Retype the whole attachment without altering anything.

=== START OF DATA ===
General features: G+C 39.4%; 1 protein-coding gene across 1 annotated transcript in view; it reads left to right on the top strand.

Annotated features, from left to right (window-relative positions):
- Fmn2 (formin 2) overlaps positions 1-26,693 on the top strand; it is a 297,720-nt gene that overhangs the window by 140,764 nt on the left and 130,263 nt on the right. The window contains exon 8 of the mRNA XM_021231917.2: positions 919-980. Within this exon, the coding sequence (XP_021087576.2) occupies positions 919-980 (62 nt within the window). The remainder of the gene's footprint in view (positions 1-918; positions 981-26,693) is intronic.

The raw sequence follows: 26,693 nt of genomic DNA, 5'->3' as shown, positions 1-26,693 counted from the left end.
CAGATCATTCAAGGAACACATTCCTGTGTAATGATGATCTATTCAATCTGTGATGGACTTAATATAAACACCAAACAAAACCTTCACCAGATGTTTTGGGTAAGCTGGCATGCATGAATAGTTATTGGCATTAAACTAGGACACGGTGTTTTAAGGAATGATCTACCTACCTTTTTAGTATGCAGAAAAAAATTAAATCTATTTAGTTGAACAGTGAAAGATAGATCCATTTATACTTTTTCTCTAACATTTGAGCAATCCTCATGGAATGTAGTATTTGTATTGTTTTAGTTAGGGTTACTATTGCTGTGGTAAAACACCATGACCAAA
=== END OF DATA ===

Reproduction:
General features: G+C 39.4%; 1 protein-coding gene across 1 annotated transcript in view; it reads left to right on the top strand.

Annotated features, from left to right (window-relative positions):
- Fmn2 (formin 2) overlaps positions 1-26,693 on the top strand; it is a 297,720-nt gene that overhangs the window by 140,764 nt on the left and 130,263 nt on the right. The window contains exon 8 of the mRNA XM_021231917.2: positions 919-980. Within this exon, the coding sequence (XP_021087576.2) occupies positions 919-980 (62 nt within the window). The remainder of the gene's footprint in view (positions 1-918; positions 981-26,693) is intronic.

The raw sequence follows: 26,693 nt of genomic DNA, 5'->3' as shown, positions 1-26,693 counted from the left end.
CAGATCATTCAAGGAACACATTCCTGTGTAATGATGATCTATTCAATCTGTGATGGACTTAATATAAACACCAAACAAAACCTTCACCAGATGTTTTGGGTAAGCTGGCATGCATGAATAGTTATTGGCATTAAACTAGGACACGGTGTTTTAAGGAATGATCTACCTACCTTTTTAGTATGCAGAAAAAAATTAAATCTATTTAGTTGAACAGTGAAAGATAGATCCATTTATACTTTTTCTCTAACATTTGAGCAATCCTCATGGAATGTAGTATTTGTATTGTTTTAGTTAGGGTTACTATTGCTGTGGTAAAACACCATGACCAAA